The Connecticut General Assembly
OFFICE OF LEGISLATIVE RESEARCH
December 16, 1994 94-R-1057
FROM: Pamela Lucas, Research Attorney
RE: Motor Vehicle Lessor Liability
You asked for an explanation of the meaning of CGS § 14-154a, concerning liability of an owner for damages caused by a rented or leased motor vehicle, and a summary of court interpretations of the provision.
CGS § 14-154a provides:
Any person renting or leasing to another any motor vehicle owned by him shall be liable for any damage to any person or property caused by the operation of such motor vehicle while so rented or leased, to the same extent as the operator would have been liable if he had also been the owner.
It makes an owner who rents out or leases a motor vehicle liable for any personal or property damage caused by the motor vehicle's operation, if the operator (1) was legally in possession of the vehicle and (2) would be liable for such damage. It does not free the operator of liability for his or her negligence, but allows the injured party to sue and recover damages from the owner/lessor in addition to, or in lieu of, the operator.
The remainder of this memo briefly summarizes court interpretations and the legislative history of the statute. Notably the courts construe it to impose on the owner/lessor responsibility for any damages for which the operator would be liable, whether compensatory or punitive. The statute originates in a 1797 statute which imposed treble damages for injuries caused by someone violating certain rules of the road and made the vehicle's owner liable if the driver could not pay.
Purpose and General Effect
According to the courts, the primary purpose of CGS § 14-154a was not to give the injured person a right of recovery, but to protect highway traffic safety by providing an incentive to the lessor of motor vehicles to rent them to competent and careful operators (Levy v. Daniels' U-Drive Auto Renting Co., Inc., 108 Conn. 333, 336 (1928)).
The statute's imposition of liability on the lessor is “an expression of legislative judgment as to the extent—beyond the limitations of the general principles of respondeat superior and the 'family-car doctrine'-to which the owner of a motor vehicle which he entrusts to another should be liable for the acts of the latter” (Marshall v. Fenton, 107 Conn. 728, 731 (1928)). Thus, in interpreting the statute, the courts generally have looked to its purpose and plain language, rather than interpreting it in light of common law vicarious liability doctrines. (Under the respondeat superior doctrine, a master generally is liable for the acts of his servant, provided the servant acts within the legitimate scope of his authority or employment. Under the 'family-car doctrine,' a car owner generally is liable for the negligence of a member of his family who was using the car as a family car, provided that member had general authority to drive it.)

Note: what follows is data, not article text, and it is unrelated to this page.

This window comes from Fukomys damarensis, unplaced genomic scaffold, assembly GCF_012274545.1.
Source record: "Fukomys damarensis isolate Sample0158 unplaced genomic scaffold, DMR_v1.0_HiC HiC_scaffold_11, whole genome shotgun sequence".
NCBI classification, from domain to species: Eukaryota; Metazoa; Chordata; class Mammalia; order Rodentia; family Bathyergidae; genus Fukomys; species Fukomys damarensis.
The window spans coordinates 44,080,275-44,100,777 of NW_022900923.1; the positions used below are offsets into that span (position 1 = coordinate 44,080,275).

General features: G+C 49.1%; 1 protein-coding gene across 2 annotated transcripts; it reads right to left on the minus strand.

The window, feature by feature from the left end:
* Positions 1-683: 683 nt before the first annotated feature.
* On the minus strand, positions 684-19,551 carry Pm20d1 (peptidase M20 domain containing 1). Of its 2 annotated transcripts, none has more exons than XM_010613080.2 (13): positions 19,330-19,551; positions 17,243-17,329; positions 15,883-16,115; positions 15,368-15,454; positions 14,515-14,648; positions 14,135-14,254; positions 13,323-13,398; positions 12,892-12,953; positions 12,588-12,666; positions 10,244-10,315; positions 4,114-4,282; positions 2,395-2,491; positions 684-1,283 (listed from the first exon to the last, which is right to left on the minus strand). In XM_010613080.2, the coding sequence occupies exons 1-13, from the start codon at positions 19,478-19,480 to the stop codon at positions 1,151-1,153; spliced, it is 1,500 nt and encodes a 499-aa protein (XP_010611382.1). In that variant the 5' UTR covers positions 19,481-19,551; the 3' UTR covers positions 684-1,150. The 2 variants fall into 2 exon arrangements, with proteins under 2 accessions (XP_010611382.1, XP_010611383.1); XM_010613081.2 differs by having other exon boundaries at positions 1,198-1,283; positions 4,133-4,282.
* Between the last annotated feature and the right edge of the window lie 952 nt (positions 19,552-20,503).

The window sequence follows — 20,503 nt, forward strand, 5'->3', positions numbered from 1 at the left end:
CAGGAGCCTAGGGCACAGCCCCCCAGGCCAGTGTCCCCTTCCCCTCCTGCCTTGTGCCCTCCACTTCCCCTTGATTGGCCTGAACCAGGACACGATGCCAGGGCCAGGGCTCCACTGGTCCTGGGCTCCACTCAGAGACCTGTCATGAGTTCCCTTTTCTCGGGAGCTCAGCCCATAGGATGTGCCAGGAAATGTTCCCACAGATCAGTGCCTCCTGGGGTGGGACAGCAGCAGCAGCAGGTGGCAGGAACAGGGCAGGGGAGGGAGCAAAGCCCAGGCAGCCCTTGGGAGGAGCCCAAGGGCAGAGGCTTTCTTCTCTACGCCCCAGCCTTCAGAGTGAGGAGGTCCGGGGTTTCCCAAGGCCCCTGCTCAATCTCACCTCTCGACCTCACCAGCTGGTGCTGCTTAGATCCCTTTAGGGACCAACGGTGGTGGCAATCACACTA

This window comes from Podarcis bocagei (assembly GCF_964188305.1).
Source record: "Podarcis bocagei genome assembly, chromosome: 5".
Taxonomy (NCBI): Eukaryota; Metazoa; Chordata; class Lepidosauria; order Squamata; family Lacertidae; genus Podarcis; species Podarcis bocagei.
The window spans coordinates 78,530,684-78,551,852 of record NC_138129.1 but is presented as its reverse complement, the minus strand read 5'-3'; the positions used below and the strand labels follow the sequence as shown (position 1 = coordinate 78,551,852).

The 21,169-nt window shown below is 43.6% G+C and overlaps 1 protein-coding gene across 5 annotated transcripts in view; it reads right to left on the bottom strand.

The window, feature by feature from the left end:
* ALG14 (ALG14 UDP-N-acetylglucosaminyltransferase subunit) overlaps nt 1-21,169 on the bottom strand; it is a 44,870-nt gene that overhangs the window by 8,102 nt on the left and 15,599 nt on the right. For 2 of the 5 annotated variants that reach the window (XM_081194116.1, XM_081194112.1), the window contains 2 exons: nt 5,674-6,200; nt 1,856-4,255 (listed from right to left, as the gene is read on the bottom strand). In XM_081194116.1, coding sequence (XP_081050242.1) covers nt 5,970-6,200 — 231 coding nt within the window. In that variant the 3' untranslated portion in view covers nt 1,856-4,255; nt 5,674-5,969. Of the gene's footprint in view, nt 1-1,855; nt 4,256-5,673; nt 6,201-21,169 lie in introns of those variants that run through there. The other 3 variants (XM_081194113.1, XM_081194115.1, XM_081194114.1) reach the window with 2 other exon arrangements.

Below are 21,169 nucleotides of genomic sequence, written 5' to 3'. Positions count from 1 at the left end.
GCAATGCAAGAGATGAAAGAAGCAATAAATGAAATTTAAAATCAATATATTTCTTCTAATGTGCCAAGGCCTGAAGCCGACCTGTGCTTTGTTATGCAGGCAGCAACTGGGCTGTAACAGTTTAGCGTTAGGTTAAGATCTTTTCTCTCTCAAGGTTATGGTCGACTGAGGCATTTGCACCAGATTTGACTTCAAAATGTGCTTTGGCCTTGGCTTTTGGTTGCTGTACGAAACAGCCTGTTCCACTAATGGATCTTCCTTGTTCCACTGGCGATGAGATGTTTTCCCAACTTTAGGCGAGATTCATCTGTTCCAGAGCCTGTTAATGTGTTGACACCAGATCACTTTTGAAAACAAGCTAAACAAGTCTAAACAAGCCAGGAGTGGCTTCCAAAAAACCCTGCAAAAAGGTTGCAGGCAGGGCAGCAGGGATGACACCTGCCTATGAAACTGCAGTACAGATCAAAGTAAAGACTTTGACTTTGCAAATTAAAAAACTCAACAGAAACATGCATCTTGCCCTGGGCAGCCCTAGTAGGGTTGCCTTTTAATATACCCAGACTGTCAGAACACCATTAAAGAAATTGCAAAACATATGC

The courts treat the lessor's liability as a mandatory provision inserted into the lease contract. The lessor and lessee may not contract to limit this liability (see Levy, 108 Conn. at 336, 338; Fisher v. Hodge, 162 Conn. 363, 369-70 (1972)).
The courts view the owner-lessor as the alter-ego of the operator, so that the latter's acts regarding the operation of the vehicle essentially are treated as the acts of the owner-lessor (Graham v. Wilkins, 145 Conn. 34, 42 (1958); Gionfriddo v. Avis Rent-a-Car System, 192 Conn. 280, 285 (1984)).
In general the courts have held that the statute imposes liability on the owner/lessor when the operator (1) is the lessee or (2) has come into possession under the lease contract with the express or implied authority of the owner. The lessor is not liable when the operator has wrongfully acquired possession (Graham, 145 Conn. at 37; Connelly v. Deconinck, 113 Conn. 237, 240 (1931)). Recently the Connecticut Supreme Court appears to have interpreted wrongful possession narrowly, focussing on theft, fraud or duress, and permitted liability to be imposed even though the lease contract would have prohibited the particular operator from using the car.